For the name of this post to make sense, I guess you have to know that crying in Scotland is called greeting. (I feel as if I should spell it “greetin’,” because that last g is never pronounced.) Which is to say: This is as much about sadness as anything else. How festive.
Every Christmas, I feel like I should write something about the death of my father. And every Christmas, I realize that I don’t know what to say, beyond, “It happened, and it broke my heart.”
It’s colored every Christmas since it happened in 2007, for obvious reasons. One of those reasons is that it happened on Christmas Eve, capping off a month of staying by his bedside and having what will hopefully be the most emotionally turbulent holiday season of my life; I have extremely vivid memories of staying overnight at the hospital in his room, half-watching a nativity play on television quietly next to his comatose body, not knowing what emotion I was feeling at the time.
It was decided by my family not to actually tell my nieces and nephews that their grandfather was dead until the day after Christmas, so as to not ruin the day for them. A kindness, definitely, but one that made everything surreal and difficult for the two days we were trying to be jolly and seasonal for them before the truth came out. Even more surreal and difficult when giving them gifts that came from their grandfather, and pretending he was still in hospital. Everything was grief and pretending to feel joy.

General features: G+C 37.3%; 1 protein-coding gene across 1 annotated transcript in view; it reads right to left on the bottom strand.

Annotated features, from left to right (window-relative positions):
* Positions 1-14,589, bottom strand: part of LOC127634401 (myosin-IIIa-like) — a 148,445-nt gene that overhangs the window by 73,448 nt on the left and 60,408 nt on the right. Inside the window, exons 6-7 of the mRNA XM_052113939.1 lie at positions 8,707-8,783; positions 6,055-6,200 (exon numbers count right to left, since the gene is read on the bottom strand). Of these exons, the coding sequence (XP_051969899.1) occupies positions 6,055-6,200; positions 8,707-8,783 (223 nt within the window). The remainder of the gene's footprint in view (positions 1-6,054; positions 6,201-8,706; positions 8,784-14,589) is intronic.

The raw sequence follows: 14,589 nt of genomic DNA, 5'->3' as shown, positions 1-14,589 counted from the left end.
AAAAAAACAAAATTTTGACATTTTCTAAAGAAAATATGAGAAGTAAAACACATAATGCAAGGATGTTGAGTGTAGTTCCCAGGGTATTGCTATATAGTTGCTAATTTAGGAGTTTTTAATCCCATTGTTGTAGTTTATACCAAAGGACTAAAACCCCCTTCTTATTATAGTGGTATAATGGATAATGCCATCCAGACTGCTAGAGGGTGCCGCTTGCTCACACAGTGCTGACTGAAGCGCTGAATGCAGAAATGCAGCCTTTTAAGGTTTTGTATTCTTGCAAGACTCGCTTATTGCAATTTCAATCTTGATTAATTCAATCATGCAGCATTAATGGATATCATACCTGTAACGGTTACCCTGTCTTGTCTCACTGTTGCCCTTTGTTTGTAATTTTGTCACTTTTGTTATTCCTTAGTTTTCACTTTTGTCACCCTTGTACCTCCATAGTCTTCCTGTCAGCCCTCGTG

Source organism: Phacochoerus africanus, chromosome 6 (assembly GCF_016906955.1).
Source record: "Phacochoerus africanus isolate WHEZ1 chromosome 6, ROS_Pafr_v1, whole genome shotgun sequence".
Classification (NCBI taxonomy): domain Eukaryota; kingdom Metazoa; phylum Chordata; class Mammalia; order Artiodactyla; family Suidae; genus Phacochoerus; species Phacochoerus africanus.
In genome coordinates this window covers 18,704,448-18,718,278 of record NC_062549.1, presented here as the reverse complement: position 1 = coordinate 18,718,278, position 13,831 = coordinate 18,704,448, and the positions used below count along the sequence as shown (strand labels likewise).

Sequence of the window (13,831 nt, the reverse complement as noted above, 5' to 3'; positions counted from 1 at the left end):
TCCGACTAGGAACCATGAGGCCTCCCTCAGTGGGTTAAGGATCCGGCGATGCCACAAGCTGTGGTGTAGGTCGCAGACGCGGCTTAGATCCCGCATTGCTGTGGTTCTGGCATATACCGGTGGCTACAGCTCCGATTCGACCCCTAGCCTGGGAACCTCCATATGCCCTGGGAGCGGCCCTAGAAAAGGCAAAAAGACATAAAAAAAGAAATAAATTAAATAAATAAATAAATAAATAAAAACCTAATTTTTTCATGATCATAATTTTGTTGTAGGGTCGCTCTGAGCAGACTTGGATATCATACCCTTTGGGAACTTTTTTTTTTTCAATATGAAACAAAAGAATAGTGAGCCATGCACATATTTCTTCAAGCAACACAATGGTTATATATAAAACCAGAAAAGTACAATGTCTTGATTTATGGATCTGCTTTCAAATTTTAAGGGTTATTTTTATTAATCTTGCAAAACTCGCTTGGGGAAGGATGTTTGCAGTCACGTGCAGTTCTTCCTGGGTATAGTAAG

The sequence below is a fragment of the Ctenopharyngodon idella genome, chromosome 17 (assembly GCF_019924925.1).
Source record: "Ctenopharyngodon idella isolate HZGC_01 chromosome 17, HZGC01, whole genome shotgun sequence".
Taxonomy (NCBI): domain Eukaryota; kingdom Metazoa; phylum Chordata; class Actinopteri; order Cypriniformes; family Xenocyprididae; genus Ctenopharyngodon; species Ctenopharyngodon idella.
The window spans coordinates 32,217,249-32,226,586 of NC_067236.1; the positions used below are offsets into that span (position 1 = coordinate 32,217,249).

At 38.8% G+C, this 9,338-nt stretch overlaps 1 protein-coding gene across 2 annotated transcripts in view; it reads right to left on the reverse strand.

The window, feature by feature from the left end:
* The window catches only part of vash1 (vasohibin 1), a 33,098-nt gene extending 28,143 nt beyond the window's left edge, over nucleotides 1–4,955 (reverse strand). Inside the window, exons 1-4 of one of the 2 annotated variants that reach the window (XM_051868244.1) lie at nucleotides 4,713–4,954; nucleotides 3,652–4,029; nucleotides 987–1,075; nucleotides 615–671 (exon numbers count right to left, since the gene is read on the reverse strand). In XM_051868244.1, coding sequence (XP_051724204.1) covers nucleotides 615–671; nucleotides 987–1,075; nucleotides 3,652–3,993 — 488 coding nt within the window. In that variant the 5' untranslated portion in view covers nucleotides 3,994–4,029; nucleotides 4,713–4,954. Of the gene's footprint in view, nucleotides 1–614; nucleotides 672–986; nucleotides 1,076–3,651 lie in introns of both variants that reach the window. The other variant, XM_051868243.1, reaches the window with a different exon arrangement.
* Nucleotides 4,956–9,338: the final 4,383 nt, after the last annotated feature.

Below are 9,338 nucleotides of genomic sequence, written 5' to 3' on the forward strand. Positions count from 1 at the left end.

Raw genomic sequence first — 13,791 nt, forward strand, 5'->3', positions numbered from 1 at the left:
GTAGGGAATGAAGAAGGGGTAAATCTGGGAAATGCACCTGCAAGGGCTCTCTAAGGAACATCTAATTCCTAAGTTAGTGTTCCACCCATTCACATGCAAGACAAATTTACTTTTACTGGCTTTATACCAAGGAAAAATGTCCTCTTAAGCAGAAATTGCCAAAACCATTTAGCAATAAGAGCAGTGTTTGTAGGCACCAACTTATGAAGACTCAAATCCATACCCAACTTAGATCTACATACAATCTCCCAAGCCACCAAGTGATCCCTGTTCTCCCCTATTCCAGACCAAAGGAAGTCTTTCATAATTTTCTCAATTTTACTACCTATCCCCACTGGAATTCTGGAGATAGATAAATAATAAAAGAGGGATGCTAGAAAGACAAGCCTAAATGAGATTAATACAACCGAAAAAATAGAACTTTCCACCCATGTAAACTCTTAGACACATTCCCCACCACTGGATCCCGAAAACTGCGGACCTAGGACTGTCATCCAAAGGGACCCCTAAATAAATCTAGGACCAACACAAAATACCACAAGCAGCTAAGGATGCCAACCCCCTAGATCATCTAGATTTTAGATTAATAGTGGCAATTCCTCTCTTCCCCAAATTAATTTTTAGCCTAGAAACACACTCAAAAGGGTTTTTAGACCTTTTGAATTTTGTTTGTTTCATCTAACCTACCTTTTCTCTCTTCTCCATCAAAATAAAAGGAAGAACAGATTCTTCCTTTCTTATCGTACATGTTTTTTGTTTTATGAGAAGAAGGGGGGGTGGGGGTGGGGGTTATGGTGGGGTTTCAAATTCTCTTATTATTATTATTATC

For the first few years afterwards, Christmas was a muted holiday on Christmas Eve, at the very least. I’d try — and often manage! — to get into the season earlier in the month, because I’ve always loved Christmas and all the trappings, all the lights and the music and the schmaltz and the everything, but come December 24, my mood would get colder and darker. How could I celebrate, after all?
That’s faded now, thankfully. Over the last few years, my feelings about the holiday have changed for a number of reasons — not permanently, always shifting, it felt like — as reality intruded and got in the way of what I’d want the season to be. (There were a couple of years where I barely got a Christmas at all, because of who I was with the circumstances of that; I look back on that now in disbelief, at what I allowed to be okay.)
Now, this year, I feel this has been the Christmas that I’ve longed for for years, despite the delayed start to the season because of the Brazil trip, and despite getting sick this morning. Yesterday was a good day, relaxing and in the company of people who love me, and whom I love; today will be the same. Really, it’s the only present I could need from the whole thing: Joy to the world, joy from the world, joy of being in this particular world right now. Merry Christmas, for those who celebrate.